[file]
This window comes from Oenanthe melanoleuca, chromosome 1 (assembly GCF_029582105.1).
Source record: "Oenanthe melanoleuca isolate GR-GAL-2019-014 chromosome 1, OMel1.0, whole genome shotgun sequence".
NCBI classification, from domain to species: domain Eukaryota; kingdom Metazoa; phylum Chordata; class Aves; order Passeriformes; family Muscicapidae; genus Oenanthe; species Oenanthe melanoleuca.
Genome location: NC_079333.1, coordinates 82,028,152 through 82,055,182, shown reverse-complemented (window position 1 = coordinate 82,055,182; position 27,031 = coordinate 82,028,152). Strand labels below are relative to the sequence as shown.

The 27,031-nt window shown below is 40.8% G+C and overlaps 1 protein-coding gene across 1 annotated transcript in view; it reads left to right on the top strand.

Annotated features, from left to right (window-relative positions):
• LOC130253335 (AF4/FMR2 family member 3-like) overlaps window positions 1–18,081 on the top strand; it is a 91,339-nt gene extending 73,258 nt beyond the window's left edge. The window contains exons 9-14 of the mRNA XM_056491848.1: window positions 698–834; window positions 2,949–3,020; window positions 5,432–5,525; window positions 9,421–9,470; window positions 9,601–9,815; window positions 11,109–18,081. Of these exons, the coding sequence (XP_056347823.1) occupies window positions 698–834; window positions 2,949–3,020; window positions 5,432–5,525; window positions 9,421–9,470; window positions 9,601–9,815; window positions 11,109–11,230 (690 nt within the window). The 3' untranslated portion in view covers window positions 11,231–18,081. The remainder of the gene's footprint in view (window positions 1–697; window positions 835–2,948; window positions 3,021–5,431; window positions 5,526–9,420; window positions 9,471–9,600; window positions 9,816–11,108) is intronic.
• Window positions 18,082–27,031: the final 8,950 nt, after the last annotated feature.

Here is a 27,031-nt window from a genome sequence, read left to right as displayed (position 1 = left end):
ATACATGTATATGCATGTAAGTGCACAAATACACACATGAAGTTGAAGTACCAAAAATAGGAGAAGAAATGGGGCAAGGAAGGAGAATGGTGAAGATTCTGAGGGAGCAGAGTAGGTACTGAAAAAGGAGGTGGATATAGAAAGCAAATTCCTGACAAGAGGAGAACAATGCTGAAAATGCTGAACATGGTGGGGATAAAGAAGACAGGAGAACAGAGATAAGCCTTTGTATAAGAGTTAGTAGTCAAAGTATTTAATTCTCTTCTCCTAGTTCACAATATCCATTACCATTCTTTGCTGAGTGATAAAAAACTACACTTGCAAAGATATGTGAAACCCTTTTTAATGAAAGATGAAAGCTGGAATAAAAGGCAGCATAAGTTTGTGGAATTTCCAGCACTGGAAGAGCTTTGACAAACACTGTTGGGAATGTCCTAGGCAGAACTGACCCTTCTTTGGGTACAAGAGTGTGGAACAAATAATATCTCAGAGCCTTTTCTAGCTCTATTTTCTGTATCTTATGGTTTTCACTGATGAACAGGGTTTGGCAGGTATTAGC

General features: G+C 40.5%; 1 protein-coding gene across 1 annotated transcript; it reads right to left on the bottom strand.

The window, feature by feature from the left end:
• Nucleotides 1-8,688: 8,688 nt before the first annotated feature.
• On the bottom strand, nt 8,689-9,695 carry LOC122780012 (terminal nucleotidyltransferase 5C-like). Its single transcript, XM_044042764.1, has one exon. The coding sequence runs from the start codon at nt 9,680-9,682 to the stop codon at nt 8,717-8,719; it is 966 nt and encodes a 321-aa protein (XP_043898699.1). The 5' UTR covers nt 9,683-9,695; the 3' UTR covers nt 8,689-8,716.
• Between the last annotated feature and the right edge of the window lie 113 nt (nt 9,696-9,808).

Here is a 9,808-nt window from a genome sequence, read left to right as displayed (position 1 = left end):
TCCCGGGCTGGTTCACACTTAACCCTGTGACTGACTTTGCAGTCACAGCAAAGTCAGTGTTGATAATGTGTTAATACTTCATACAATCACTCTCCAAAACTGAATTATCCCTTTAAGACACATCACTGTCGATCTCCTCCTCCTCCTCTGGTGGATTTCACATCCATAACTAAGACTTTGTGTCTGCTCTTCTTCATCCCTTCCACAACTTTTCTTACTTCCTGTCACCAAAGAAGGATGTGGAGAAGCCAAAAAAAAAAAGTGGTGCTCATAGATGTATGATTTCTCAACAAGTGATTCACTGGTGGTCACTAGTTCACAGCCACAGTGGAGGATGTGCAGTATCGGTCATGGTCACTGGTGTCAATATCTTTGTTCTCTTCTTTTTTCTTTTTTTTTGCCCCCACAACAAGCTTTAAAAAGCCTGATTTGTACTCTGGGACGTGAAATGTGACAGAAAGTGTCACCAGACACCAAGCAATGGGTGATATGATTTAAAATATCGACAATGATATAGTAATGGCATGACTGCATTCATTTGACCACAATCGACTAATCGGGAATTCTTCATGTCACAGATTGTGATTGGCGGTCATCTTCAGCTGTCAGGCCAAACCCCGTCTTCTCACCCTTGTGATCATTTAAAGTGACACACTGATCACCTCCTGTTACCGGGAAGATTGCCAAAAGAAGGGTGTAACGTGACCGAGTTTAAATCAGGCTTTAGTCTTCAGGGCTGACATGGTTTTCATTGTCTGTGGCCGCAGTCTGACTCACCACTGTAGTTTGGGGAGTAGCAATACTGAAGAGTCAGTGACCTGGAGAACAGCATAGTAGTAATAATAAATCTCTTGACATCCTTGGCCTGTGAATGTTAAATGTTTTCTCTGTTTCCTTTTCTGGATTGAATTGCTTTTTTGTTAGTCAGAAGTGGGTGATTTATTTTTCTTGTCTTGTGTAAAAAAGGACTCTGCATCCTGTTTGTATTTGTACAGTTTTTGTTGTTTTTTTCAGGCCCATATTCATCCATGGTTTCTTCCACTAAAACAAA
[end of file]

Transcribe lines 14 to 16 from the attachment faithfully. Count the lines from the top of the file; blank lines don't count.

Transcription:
• On the bottom strand, nt 8,689-9,695 carry LOC122780012 (terminal nucleotidyltransferase 5C-like). Its single transcript, XM_044042764.1, has one exon. The coding sequence runs from the start codon at nt 9,680-9,682 to the stop codon at nt 8,717-8,719; it is 966 nt and encodes a 321-aa protein (XP_043898699.1). The 5' UTR covers nt 9,683-9,695; the 3' UTR covers nt 8,689-8,716.
• Between the last annotated feature and the right edge of the window lie 113 nt (nt 9,696-9,808).

Here is a 9,808-nt window from a genome sequence, read left to right as displayed (position 1 = left end):